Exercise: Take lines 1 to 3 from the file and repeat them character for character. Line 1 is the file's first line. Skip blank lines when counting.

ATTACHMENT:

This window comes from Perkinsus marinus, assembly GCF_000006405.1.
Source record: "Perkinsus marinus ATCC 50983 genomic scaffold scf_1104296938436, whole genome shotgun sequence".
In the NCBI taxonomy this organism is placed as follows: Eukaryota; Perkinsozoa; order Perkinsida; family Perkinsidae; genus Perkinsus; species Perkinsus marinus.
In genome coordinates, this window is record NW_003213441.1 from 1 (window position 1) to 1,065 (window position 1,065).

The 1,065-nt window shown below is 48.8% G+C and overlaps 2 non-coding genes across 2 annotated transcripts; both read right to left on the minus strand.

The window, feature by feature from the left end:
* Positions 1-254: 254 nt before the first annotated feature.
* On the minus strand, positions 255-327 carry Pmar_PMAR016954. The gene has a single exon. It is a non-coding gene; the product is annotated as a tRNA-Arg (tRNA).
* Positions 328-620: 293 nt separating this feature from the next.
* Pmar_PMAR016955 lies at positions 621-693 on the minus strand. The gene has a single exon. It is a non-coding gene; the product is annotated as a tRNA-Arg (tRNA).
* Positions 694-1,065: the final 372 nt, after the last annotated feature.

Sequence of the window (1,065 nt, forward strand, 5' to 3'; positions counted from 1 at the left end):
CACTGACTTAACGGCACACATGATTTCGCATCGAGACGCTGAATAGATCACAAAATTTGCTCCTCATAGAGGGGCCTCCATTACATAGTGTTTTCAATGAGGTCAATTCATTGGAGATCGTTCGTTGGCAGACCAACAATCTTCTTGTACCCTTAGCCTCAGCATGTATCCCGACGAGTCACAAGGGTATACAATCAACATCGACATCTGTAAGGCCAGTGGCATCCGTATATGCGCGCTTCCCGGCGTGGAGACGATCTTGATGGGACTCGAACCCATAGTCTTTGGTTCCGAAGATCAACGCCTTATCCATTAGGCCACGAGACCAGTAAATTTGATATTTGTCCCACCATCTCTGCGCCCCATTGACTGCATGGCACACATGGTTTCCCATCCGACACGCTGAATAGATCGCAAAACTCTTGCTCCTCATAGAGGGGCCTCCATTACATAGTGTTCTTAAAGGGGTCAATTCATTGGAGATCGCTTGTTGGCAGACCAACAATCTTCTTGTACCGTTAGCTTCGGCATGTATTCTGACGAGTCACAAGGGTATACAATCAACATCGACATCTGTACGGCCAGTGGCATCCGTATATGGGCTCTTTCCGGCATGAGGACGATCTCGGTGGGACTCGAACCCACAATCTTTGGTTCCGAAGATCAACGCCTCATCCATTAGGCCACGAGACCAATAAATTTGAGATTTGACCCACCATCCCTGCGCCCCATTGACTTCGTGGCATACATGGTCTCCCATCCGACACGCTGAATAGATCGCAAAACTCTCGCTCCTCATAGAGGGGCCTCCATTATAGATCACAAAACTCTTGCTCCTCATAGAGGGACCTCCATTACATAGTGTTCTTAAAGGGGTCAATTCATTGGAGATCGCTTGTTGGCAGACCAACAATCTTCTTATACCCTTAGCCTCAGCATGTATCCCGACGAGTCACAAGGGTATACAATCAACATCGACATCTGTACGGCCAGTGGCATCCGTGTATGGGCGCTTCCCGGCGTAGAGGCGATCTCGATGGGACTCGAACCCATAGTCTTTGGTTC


This window comes from Perkinsus marinus, assembly GCF_000006405.1.
Source record: "Perkinsus marinus ATCC 50983 genomic scaffold scf_1104296938436, whole genome shotgun sequence".
In the NCBI taxonomy this organism is placed as follows: Eukaryota; Perkinsozoa; order Perkinsida; family Perkinsidae; genus Perkinsus; species Perkinsus marinus.